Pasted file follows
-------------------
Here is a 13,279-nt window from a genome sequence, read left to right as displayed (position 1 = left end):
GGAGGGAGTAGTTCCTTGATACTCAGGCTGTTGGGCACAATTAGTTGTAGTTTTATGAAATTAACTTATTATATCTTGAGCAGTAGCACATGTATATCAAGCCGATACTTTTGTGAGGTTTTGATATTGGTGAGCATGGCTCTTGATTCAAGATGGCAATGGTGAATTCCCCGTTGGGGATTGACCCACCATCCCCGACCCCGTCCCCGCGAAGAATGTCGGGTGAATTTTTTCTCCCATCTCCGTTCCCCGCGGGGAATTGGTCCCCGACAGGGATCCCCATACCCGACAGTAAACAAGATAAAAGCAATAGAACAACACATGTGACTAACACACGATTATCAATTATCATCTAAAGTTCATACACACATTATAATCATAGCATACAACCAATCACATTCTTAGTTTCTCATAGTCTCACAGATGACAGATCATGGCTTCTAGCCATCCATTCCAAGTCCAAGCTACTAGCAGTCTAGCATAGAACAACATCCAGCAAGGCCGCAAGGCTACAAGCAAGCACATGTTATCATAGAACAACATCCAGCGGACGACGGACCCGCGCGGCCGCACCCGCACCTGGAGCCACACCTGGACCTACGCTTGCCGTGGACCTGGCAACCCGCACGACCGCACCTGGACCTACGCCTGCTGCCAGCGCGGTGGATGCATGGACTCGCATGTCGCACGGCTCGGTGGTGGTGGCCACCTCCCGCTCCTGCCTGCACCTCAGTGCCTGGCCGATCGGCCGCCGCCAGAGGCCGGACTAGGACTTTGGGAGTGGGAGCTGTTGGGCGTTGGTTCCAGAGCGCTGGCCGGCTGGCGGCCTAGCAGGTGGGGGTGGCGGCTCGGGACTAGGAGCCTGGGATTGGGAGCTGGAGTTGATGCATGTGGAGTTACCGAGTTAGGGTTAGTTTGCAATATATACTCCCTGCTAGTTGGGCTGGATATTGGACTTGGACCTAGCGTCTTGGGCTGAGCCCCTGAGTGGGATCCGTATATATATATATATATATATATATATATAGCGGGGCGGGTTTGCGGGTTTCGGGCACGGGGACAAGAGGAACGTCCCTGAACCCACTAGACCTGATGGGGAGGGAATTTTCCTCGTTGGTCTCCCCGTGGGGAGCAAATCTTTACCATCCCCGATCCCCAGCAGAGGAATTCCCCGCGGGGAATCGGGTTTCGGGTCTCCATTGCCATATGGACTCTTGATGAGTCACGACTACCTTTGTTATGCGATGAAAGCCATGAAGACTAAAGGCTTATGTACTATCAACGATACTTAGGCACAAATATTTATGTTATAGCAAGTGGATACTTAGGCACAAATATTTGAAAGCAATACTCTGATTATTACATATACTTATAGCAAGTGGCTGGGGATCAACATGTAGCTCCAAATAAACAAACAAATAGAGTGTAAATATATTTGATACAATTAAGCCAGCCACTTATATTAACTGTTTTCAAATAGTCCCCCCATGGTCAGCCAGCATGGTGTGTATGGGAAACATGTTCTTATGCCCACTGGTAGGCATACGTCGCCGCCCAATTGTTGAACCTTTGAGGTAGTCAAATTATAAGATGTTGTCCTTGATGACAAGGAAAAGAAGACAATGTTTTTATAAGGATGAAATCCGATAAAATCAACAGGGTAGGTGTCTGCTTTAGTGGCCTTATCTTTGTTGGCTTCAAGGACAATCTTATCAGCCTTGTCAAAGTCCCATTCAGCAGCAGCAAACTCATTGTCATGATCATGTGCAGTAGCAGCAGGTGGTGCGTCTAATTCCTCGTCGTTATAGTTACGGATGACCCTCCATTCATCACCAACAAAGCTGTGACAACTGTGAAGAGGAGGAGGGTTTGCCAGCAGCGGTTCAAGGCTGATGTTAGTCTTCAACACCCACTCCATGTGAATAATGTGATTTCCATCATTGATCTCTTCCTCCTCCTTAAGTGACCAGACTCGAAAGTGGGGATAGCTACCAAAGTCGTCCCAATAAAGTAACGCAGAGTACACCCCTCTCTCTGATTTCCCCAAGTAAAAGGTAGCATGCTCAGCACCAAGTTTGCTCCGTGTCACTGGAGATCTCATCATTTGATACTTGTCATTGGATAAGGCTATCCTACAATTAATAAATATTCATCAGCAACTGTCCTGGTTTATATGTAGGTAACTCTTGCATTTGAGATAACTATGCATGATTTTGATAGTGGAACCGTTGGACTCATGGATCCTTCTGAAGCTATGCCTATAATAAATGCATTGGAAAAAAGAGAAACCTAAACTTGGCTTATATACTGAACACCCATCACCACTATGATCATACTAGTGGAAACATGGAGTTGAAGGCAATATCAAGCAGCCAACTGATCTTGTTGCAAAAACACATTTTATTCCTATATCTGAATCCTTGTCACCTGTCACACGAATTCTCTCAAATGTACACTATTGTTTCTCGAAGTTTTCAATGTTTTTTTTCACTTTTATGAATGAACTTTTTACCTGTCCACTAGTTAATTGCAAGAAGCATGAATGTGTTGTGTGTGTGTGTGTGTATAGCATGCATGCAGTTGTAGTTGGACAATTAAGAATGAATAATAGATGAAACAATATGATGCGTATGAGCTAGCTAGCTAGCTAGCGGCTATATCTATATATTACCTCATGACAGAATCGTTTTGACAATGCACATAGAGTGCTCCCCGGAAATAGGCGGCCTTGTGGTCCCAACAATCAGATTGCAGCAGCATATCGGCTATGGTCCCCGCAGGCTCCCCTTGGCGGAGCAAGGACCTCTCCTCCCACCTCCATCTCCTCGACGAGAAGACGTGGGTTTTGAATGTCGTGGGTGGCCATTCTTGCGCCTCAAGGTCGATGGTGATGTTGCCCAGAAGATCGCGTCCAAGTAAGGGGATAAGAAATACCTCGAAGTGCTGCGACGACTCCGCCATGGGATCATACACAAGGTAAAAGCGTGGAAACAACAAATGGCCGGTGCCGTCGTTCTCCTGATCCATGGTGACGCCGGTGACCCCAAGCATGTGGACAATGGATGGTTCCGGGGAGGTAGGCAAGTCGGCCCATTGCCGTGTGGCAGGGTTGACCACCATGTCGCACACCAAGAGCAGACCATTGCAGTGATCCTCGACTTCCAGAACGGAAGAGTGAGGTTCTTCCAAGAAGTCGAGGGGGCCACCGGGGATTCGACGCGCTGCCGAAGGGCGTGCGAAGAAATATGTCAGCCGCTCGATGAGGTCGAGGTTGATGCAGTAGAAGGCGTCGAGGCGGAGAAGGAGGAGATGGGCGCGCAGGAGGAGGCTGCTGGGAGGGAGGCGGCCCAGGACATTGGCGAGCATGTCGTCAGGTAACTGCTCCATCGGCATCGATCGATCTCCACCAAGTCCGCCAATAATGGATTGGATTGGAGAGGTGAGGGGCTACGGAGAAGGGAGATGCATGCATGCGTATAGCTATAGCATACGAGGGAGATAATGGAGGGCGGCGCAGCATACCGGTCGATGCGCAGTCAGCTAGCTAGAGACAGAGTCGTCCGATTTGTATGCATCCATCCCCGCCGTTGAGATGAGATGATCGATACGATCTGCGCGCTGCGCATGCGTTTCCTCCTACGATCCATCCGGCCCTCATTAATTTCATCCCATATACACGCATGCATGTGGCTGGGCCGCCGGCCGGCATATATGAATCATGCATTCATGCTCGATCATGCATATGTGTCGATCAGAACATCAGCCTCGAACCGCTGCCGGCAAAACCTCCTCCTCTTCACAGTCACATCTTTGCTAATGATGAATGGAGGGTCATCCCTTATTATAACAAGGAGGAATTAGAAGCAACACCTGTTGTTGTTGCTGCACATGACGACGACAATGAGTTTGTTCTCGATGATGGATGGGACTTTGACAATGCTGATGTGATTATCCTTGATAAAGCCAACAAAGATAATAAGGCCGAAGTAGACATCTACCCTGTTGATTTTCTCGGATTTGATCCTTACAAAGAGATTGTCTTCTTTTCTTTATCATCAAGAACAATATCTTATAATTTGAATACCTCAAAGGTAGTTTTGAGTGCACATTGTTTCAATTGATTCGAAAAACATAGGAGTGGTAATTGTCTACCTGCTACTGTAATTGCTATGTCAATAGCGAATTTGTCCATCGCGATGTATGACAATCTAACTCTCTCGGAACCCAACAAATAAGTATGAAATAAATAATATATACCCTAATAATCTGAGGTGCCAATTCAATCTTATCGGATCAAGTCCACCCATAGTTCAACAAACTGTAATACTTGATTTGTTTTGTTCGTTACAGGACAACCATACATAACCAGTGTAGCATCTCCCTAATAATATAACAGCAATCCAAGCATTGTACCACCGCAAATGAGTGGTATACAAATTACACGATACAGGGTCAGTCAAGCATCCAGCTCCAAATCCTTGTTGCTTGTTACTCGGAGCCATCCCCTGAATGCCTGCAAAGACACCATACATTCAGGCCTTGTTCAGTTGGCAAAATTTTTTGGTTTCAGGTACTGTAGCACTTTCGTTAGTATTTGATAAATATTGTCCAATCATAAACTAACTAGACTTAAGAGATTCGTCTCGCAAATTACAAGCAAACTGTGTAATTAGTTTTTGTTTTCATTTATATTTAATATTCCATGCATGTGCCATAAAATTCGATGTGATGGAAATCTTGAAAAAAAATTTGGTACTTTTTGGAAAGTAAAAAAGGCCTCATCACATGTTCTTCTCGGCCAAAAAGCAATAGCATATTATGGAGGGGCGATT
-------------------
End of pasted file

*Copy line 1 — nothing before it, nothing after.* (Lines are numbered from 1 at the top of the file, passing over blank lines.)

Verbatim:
Here is a 13,279-nt window from a genome sequence, read left to right as displayed (position 1 = left end):